Irritation and Redness of the eyes is best treated with artificial tears (hypromellose drops). These drops are harmless and can be applied as often as required during the day. Because the eyelids may not close fully when sleeping, a lubricating ointment applied to the surface of the eyes when sleeping may be necessary to control nocturnal dryness. The use of plastic shields known as moisture chambers at night can help prevent drying of the cornea if the eyelids cannot close during sleep. Tarsorrhaphy (surgical sewing the upper and lower eyelids together) is an alternative option when the complications of ocular exposure can't be avoided solely with the drops.
Puffiness around the eyes is more difficult to treat. Using extra pillows at night may help or sometimes a water tablet (diuretic) may be prescribed for you. The swelling usually improves as the eyes begin to settle down. Tinted glasses with side guards will help protect the eyes and minimize light sensitivity.
If Double vision only occurs from time to time then no treatment is necessary. If the double vision begins to interfere with normal activity then treatment may be needed. Special glasses with lenses called prisms may be useful and if the double vision remains after the disease enters remission then eye surgery, known as strabismus surgery may be considered.
If deteriorating vision occurs quite rapidly specialist treatment with powerful (immunosuppressive) drugs may be needed to damp down the inflammation around the eyes. Alternatively surgery called orbital decompression or radiotherapy treatment may be considered.
If the inflammation around the eyes is very severe powerful drugs may be required to suppress the autoimmune process that is attacking the eyes. Currently daily steroid tablets or periodic infusions of intravenous steroids are used in this situation. Steroids are very effective in reducing swelling around the eyes and protecting the eyes from deteriorating vision but may cause weight gain, thinning of the bones and skin and diabetes if continued for a long time at high dosage. Steroids are therefore reserved for more severe cases and used only under specialist supervision. Newer therapies on the horizon may provide the same degree of immune suppression seen with steroids but without the negative side effects.
Radiotherapy (the use of radiation to treat disease) may also be used to control inflammation within the eye sockets. This treatment targets radiation to the tissues behind the eyeball. It involves usually 10 dosages given over 2 weeks. Two thirds of patients find significant benefit but regrettably one third do not and require other therapy such as orbital decompression. Often radiotherapy is combined with steroids and other forms of immunosuppression.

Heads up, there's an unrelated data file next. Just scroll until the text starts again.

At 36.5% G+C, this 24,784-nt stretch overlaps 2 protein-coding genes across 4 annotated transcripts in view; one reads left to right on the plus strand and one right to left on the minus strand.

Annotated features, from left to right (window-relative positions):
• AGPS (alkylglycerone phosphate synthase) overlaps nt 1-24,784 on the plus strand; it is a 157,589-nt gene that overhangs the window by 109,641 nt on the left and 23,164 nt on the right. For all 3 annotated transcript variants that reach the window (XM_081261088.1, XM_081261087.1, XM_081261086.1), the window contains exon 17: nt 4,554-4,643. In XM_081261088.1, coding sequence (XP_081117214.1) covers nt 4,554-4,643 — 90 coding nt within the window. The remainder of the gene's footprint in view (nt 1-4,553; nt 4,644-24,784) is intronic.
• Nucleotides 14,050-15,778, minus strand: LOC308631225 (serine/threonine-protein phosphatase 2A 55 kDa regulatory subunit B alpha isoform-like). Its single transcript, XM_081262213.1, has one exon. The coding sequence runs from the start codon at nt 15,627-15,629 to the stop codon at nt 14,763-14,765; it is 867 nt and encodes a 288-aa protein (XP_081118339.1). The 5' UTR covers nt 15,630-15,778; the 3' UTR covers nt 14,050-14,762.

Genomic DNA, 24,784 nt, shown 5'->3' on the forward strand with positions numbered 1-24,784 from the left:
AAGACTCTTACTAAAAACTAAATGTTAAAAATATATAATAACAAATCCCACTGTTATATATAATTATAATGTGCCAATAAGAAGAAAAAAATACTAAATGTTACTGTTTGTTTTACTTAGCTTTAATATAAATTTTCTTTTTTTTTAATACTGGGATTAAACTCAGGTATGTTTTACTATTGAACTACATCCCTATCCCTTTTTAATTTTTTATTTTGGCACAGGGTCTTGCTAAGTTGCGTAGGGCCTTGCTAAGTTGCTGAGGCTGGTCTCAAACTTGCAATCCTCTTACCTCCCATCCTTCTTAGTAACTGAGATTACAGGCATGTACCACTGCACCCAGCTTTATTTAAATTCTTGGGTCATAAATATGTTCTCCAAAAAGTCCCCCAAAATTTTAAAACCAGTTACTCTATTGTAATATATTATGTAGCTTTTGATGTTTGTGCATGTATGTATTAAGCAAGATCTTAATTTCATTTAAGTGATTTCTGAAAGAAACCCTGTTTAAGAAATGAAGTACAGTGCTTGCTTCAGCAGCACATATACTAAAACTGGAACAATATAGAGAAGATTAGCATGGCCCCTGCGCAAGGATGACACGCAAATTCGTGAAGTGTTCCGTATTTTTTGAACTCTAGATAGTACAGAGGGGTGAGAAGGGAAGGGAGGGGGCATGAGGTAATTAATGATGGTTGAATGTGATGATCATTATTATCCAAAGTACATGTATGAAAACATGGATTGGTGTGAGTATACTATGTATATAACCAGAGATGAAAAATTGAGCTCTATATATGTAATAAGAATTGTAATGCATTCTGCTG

In severe cases urgent surgical orbital decompression may be necessary to provide more room in the orbit for the swollen eye muscles by removal of a portion of the boney walls that make up the eye socket. Although this surgery is usually delayed until after the disease has entered remission, it may become necessary to operate while the disease is still active if the pressure from the enlarging extraocular muscles compromises optic nerve function.
Surgical options for the treatment of stable thyroid eye disease
If your eyes are mildly affected they may return to nearly normal. This can take between 12 and 36 months. If the eyes have been more severely affected it is less likely that the changes will go away. In this situation surgical treatment is required and carefully planned surgery can be very effective in improving the appearance of the eyes. This may require squint (strabismus) surgery to minimize double vision or visible misalignment of the eyes, orbital decompression to reduce the prominence of the eyeball by expanding the boney eye socket through the removal of a portion of the walls that surround the eye and eyelid surgery to improve eyelid closure by the lengthening of the eyelid opening muscles as well as reducing the bags and wrinkles around the eye by the removal of excess fatty tissue and redundant eyelid skin. No surgery is 100% effective in reversing the changes brought about by thyroid eye disease but surgery can certainly help to greatly improve the situation.
The particular surgical techniques and the order in which they are performed will depend on the type and severity of the eye problems.
Risk factors of progressive and severe thyroid eye disease are: